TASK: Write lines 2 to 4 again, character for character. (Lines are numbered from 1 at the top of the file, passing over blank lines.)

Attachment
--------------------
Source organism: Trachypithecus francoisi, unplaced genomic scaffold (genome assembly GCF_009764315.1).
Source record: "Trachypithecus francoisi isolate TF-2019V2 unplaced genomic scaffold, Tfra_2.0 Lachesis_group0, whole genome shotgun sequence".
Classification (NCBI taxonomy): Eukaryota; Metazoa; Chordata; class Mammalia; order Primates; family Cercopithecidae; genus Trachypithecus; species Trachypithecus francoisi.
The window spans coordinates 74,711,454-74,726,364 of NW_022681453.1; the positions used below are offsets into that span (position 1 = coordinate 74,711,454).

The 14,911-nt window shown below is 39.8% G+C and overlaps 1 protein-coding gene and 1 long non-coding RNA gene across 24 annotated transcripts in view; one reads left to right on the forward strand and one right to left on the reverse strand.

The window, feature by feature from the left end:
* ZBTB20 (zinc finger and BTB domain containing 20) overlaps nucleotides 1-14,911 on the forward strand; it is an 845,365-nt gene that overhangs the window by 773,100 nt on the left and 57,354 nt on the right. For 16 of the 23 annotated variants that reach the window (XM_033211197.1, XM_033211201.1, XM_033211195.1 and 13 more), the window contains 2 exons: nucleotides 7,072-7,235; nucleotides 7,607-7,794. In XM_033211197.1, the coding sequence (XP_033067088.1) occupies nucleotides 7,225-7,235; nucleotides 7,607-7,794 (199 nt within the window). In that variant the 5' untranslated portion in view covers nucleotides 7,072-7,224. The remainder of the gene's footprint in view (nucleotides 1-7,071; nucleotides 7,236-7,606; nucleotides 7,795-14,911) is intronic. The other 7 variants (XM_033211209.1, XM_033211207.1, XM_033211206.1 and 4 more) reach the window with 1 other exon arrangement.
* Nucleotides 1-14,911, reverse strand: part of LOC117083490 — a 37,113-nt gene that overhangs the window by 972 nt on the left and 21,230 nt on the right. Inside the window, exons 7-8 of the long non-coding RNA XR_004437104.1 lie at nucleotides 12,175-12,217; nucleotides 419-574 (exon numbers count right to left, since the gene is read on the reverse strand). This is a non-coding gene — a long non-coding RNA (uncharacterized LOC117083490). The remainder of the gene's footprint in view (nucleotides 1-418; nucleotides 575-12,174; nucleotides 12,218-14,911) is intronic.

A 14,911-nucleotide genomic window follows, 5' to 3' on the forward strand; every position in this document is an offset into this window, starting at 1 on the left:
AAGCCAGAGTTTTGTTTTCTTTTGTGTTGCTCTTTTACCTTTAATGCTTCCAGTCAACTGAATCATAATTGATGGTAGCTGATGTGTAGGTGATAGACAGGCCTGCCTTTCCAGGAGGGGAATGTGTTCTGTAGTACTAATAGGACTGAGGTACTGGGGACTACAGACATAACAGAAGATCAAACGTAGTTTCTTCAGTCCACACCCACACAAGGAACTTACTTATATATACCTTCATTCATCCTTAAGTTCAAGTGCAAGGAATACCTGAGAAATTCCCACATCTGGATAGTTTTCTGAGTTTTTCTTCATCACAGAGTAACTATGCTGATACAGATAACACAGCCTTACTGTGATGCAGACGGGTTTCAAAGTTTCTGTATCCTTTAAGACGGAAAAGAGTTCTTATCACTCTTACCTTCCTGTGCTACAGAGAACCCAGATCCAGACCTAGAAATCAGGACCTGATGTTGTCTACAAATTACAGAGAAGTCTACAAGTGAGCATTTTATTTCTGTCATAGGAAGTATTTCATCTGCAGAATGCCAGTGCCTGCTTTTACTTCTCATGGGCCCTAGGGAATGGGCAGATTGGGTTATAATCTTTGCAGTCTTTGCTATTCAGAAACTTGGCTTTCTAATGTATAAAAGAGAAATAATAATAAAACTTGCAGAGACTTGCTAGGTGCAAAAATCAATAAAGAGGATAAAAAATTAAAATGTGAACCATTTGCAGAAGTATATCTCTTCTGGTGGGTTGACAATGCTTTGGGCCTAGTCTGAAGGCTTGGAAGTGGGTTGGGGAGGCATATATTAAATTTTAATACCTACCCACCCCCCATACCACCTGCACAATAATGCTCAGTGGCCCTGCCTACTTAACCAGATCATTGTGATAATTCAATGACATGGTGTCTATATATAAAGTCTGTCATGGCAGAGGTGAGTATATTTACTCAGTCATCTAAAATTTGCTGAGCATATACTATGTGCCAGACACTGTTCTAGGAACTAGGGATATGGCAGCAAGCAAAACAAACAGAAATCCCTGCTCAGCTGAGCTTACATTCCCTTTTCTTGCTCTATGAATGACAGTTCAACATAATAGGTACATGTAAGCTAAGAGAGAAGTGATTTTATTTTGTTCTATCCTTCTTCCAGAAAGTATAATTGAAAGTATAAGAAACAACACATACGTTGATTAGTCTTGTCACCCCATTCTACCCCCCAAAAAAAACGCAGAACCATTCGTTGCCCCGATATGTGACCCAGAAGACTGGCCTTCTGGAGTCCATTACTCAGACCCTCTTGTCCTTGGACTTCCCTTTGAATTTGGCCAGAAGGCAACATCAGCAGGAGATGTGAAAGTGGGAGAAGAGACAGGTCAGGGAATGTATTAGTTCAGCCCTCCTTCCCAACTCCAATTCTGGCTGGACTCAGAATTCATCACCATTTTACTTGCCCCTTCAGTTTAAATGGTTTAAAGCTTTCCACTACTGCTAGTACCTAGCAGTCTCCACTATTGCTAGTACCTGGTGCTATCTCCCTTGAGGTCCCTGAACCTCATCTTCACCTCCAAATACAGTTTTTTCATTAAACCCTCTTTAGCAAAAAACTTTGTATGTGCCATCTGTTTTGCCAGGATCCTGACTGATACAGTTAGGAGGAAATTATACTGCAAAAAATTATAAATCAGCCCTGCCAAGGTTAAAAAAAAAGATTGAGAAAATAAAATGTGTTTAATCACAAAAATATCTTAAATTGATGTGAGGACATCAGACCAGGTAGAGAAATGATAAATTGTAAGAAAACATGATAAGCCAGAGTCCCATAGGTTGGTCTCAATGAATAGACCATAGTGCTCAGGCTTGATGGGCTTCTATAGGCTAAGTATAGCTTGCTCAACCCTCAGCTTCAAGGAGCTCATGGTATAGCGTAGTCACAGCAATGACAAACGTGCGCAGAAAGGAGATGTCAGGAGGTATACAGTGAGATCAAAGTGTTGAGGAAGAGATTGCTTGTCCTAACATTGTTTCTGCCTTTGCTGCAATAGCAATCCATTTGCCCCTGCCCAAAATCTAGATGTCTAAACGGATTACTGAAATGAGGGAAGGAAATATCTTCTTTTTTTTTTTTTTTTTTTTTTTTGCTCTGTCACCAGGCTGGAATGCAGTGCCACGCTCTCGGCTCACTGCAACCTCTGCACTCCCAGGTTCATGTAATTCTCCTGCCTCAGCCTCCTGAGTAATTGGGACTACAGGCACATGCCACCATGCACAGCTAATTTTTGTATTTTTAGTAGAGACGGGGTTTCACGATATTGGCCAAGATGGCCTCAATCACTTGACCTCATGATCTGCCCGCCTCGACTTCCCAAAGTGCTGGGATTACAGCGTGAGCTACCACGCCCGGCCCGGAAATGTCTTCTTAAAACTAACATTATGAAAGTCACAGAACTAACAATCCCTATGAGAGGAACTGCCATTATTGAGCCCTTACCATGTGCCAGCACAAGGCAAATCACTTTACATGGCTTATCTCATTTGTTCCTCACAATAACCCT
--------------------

Source record: "Trachypithecus francoisi isolate TF-2019V2 unplaced genomic scaffold, Tfra_2.0 Lachesis_group0, whole genome shotgun sequence".
Classification (NCBI taxonomy): Eukaryota; Metazoa; Chordata; class Mammalia; order Primates; family Cercopithecidae; genus Trachypithecus; species Trachypithecus francoisi.
The window spans coordinates 74,711,454-74,726,364 of NW_022681453.1; the positions used below are offsets into that span (position 1 = coordinate 74,711,454).